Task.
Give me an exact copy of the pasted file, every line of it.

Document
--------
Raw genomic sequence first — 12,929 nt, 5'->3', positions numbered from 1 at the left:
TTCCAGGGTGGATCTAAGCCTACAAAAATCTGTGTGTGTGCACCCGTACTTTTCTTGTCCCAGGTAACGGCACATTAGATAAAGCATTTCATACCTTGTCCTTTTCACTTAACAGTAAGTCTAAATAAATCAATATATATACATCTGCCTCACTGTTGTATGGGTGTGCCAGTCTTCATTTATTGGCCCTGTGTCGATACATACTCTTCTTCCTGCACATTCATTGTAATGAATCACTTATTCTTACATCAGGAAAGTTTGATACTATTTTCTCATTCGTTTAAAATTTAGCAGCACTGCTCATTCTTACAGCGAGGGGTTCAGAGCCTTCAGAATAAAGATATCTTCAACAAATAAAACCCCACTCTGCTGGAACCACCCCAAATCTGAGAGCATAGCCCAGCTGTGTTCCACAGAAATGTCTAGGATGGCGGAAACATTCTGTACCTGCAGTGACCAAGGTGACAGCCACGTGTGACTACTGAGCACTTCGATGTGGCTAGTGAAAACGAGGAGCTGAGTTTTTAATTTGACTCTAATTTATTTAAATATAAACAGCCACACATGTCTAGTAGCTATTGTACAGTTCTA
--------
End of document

Raw genomic sequence first — 12,929 nt, 5'->3', positions numbered from 1 at the left:
TTCCAGGGTGGATCTAAGCCTACAAAAATCTGTGTGTGTGCACCCGTACTTTTCTTGTCCCAGGTAACGGCACATTAGATAAAGCATTTCATACCTTGTCCTTTTCACTTAACAGTAAGTCTAAATAAATCAATATATATACATCTGCCTCACTGTTGTATGGGTGTGCCAGTCTTCATTTATTGGCCCTGTGTCGATACATACTCTTCTTCCTGCACATTCATTGTAATGAATCACTTATTCTTACATCAGGAAAGTTTGATACTATTTTCTCATTCGTTTAAAATTTAGCAGCACTGCTCATTCTTACAGCGAGGGGTTCAGAGCCTTCAGAATAAAGATATCTTCAACAAATAAAACCCCACTCTGCTGGAACCACCCCAAATCTGAGAGCATAGCCCAGCTGTGTTCCACAGAAATGTCTAGGATGGCGGAAACATTCTGTACCTGCAGTGACCAAGGTGACAGCCACGTGTGACTACTGAGCACTTCGATGTGGCTAGTGAAAACGAGGAGCTGAGTTTTTAATTTGACTCTAATTTATTTAAATATAAACAGCCACACATGTCTAGTAGCTATTGTACAGTTCTA